I have just completed Homer’s Odyssey in a prose translation by Rieu and Rieu. How could I reach such an advanced age without having read it? Yes, I did know the story, but that’s not the same thing at all. Like knowing the plot of Hamlet without ever reading or seeing the play. About 30 years ago I stumbled through the Iliad. I didn’t like the Iliad very much: too many gods, too much blood and mayhem, too many petty quarrels over booty. There’s plenty of blood and booty in the Odyssey also, with many appearances by Athena of the bright eyes in various guises, but the feeling I have for it is entirely different.
Odysseus is a true Greek hero, brave but full of flaws. He looks for more booty instead of going straight home to wife and child. He enters the Cyclops cave without an invitation and eats his cheese, no less. Not satisfied to get away after losing several of his men, he has to taunt the blinded giant who is then almost able to sink his boat. We constantly hear that Odysseus is resourceful, clever, cunning. He is all these things, but he is also curious, hot headed and more than a little greedy. Again, while sitting in disguise among the riotous suiters of his wife Penelope, he almost blows the whole thing by provoking a fight. He is no gentle soul. When the old nurse recognizes him, he grips her by the throat:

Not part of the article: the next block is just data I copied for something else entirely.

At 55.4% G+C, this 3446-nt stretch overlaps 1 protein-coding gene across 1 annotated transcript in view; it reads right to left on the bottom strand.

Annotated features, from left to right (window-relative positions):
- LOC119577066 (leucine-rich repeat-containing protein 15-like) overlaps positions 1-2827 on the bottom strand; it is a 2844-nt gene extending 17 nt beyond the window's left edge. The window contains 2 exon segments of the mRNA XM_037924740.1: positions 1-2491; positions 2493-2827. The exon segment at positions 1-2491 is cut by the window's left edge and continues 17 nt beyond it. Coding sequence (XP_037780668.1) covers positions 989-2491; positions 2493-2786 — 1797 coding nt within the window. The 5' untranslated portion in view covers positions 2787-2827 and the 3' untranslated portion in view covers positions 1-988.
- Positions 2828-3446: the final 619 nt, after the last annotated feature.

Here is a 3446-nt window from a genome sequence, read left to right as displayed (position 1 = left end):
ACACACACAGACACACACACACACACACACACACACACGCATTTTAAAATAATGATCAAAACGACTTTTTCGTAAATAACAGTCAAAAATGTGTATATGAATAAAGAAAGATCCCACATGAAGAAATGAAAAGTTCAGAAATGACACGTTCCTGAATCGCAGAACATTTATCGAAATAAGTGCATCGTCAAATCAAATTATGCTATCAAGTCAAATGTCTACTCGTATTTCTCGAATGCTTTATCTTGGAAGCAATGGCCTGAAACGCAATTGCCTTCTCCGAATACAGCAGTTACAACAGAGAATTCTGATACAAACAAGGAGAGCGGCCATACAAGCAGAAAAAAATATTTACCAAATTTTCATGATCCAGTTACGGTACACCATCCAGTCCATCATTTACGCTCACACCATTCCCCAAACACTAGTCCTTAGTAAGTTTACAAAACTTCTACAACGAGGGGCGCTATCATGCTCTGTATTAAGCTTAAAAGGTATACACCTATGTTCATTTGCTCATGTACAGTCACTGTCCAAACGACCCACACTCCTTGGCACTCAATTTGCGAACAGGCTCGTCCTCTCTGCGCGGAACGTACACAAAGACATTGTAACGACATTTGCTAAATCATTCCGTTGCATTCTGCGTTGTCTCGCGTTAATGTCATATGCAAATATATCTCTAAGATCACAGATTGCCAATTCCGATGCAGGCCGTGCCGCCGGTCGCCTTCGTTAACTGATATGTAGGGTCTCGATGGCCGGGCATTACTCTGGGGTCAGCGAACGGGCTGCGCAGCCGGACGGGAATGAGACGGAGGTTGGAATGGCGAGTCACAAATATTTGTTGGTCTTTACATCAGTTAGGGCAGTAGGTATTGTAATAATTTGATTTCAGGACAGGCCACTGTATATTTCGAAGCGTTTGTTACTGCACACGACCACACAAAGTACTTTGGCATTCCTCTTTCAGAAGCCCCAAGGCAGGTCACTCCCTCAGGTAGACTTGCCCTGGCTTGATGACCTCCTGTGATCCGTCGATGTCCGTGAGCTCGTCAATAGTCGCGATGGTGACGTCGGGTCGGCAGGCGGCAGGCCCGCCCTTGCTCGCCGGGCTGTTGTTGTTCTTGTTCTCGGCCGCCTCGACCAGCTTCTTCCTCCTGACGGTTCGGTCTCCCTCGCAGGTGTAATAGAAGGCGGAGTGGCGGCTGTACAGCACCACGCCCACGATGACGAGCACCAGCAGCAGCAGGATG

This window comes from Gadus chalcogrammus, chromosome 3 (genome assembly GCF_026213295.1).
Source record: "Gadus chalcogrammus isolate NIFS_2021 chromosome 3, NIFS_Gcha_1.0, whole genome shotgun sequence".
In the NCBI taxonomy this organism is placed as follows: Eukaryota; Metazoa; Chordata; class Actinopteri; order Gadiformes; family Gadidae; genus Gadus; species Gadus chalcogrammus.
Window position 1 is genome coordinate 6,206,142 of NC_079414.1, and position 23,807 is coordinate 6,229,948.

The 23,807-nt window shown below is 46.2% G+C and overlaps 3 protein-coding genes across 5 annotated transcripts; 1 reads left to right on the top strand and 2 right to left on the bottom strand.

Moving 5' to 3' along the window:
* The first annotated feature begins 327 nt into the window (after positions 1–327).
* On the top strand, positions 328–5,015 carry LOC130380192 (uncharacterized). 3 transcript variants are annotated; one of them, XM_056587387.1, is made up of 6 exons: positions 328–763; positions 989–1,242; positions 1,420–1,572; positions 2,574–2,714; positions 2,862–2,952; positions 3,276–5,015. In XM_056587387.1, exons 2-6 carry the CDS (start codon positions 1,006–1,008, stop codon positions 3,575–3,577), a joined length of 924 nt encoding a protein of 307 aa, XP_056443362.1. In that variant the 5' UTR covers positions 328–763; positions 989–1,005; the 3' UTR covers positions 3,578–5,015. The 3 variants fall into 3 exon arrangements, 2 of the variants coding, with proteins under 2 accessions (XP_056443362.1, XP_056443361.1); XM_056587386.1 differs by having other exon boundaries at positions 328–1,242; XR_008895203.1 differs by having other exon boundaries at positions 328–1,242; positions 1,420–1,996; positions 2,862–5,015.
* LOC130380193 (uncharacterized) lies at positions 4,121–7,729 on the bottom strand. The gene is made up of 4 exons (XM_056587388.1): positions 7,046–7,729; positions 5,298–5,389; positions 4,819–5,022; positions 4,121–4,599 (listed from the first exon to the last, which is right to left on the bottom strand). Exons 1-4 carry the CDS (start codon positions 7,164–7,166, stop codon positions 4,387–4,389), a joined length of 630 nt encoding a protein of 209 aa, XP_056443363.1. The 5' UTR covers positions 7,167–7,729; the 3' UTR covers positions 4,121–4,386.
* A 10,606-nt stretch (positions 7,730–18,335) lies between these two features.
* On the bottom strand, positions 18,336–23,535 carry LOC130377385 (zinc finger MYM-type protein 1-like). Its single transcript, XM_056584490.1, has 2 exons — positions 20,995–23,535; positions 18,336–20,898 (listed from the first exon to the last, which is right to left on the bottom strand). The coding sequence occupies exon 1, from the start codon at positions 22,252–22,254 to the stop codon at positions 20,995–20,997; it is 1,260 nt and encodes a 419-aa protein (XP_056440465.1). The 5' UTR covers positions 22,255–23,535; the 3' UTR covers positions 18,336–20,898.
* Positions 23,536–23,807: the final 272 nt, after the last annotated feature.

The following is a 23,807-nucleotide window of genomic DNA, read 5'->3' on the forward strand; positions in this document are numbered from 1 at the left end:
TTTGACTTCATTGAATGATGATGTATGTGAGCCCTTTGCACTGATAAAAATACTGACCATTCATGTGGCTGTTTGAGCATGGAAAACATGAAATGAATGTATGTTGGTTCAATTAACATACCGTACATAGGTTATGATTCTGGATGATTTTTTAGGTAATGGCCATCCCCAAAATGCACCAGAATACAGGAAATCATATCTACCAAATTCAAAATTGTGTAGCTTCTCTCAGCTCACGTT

I am indeed home after twenty years of grief and touble. But, since a god has revealed it to you, keep your moth shut and let not a soul in the house learn the truth. Otherwise I tell you plainly — and you know I make no idle threats — that if the gods deliver these fine Suitors into my hands I won’t spare you, though you’re my own nurse, on the day when I put the rest of the maids in my palace to death.
In the Odyssey, we travel in a different time, a time recorded by Homer over 2500 years ago but set in an even earlier age. Men are violent, seeking food, women and treasure. They also seek adventure. They want to see the world. They know they are not perfect, yet they glory in such strength as they have and fear death. They are us, or we are them, but the focus shifts slightly, sometimes clear and sometimes fuzzy. Still, I think we can imagine them more clearly than they could have imagined us.